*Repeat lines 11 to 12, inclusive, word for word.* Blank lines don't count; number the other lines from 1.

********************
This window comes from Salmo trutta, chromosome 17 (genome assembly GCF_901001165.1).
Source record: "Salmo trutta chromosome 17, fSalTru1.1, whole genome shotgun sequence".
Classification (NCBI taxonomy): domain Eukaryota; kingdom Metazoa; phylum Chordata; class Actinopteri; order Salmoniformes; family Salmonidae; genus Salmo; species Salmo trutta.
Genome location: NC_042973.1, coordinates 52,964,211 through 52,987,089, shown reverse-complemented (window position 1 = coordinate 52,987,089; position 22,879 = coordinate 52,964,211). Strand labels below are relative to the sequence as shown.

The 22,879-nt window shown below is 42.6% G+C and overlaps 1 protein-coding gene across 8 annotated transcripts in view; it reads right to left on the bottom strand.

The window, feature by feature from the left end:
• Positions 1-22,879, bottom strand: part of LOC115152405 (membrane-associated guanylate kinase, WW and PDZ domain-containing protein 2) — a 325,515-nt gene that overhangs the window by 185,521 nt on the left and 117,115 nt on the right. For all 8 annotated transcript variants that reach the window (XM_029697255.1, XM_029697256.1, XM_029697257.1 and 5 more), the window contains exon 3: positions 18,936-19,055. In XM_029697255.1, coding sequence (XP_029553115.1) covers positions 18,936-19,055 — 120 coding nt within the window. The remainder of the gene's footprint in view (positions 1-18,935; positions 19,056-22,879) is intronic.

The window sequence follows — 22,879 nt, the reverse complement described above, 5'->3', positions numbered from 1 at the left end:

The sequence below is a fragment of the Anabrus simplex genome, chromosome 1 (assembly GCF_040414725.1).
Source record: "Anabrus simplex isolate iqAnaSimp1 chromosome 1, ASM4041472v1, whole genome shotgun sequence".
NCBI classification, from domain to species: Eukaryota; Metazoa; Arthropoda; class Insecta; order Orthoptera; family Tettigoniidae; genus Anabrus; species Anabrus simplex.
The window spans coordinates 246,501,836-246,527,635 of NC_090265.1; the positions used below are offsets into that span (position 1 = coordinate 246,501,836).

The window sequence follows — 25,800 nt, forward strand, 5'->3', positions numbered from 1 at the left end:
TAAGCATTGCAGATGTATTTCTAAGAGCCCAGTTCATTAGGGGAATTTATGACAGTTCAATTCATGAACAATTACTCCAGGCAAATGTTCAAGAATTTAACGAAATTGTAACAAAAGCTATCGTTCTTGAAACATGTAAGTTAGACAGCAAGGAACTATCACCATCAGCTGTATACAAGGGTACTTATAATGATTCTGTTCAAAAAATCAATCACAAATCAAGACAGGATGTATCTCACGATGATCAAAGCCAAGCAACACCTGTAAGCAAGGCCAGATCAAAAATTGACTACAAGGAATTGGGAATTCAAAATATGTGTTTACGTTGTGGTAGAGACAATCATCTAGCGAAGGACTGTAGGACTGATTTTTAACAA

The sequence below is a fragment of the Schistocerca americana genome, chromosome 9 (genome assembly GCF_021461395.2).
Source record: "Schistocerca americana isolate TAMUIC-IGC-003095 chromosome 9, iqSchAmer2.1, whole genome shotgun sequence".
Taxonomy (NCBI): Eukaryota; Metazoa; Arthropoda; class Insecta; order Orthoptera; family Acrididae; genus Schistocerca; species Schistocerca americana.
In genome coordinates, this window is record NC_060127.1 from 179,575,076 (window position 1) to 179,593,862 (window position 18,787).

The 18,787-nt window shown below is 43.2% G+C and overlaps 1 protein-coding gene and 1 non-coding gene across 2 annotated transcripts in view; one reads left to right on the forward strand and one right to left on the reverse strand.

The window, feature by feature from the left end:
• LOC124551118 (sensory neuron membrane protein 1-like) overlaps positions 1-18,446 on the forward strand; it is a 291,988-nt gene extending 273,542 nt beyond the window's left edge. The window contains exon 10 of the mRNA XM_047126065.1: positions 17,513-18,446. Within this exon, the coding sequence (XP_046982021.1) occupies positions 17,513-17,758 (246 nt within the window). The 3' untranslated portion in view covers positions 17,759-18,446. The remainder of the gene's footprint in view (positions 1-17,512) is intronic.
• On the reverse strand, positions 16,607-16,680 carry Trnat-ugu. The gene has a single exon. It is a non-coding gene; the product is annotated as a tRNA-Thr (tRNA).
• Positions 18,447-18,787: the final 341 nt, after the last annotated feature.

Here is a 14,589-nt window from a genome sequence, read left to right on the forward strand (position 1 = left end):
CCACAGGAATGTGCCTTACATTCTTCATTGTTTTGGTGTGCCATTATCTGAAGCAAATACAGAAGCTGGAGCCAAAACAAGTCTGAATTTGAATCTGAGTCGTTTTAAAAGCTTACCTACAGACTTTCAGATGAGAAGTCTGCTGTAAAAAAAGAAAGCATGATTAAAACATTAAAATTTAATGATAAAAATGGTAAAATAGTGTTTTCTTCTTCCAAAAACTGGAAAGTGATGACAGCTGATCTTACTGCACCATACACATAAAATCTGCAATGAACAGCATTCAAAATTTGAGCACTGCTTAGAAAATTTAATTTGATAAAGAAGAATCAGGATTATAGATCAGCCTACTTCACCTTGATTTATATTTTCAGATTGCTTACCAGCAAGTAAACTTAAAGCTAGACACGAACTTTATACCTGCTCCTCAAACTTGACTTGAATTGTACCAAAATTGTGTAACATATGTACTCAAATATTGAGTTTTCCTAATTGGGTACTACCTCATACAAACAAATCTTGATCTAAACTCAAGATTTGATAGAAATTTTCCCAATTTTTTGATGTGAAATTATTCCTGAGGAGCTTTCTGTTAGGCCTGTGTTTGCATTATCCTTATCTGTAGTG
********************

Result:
NCBI classification, from domain to species: Eukaryota; Metazoa; Arthropoda; class Insecta; order Orthoptera; family Tettigoniidae; genus Anabrus; species Anabrus simplex.
The window spans coordinates 246,501,836-246,527,635 of NC_090265.1; the positions used below are offsets into that span (position 1 = coordinate 246,501,836).